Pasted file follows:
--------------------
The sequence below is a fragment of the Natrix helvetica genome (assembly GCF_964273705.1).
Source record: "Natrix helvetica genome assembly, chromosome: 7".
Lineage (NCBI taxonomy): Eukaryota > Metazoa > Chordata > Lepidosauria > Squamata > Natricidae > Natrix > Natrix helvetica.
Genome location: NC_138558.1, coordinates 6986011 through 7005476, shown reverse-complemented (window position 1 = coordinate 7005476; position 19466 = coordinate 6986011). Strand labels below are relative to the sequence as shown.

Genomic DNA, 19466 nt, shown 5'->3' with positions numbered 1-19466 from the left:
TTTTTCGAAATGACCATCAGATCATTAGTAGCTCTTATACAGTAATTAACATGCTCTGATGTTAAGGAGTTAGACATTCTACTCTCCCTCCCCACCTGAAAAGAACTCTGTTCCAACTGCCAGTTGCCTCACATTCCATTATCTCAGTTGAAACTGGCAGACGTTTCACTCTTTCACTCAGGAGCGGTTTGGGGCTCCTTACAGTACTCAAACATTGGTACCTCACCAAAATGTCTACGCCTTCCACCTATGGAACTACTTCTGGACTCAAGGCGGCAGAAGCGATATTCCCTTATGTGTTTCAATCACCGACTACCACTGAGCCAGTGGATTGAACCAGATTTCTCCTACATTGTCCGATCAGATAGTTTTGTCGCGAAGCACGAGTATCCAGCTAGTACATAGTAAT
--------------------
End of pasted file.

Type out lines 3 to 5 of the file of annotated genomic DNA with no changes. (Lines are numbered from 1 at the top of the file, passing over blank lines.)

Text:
Lineage (NCBI taxonomy): Eukaryota > Metazoa > Chordata > Lepidosauria > Squamata > Natricidae > Natrix > Natrix helvetica.
Genome location: NC_138558.1, coordinates 6986011 through 7005476, shown reverse-complemented (window position 1 = coordinate 7005476; position 19466 = coordinate 6986011). Strand labels below are relative to the sequence as shown.

Genomic DNA, 19466 nt, shown 5'->3' with positions numbered 1-19466 from the left: